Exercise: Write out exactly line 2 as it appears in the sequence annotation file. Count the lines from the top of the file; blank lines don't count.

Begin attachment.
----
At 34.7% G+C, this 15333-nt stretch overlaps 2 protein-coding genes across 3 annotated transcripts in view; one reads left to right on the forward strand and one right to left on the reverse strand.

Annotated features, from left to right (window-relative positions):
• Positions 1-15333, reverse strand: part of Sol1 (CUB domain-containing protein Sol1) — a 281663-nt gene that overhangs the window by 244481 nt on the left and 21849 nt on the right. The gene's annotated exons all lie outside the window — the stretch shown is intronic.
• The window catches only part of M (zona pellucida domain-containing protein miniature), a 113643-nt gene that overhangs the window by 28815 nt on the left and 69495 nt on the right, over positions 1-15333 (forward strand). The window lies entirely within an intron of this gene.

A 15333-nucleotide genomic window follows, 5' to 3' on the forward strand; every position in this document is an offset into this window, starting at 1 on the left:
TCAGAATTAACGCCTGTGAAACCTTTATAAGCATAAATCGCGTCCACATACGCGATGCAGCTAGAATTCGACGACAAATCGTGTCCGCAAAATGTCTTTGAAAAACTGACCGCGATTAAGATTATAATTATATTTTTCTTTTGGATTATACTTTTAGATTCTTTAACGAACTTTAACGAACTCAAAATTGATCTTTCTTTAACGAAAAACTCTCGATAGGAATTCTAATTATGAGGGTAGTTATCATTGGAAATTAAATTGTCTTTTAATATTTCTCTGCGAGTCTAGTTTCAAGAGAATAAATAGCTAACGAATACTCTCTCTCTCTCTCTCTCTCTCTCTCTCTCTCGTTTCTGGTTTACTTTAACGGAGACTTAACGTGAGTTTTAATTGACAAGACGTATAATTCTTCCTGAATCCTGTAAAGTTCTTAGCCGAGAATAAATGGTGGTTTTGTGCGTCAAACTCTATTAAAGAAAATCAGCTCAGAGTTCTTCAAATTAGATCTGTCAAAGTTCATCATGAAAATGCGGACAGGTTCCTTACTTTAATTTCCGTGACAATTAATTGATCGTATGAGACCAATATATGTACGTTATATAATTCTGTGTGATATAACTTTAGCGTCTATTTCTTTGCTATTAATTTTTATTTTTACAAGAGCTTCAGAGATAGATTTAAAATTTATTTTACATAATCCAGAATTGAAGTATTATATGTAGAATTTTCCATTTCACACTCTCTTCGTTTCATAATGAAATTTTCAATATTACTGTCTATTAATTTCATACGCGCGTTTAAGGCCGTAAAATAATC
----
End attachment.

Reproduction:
Annotated features, from left to right (window-relative positions):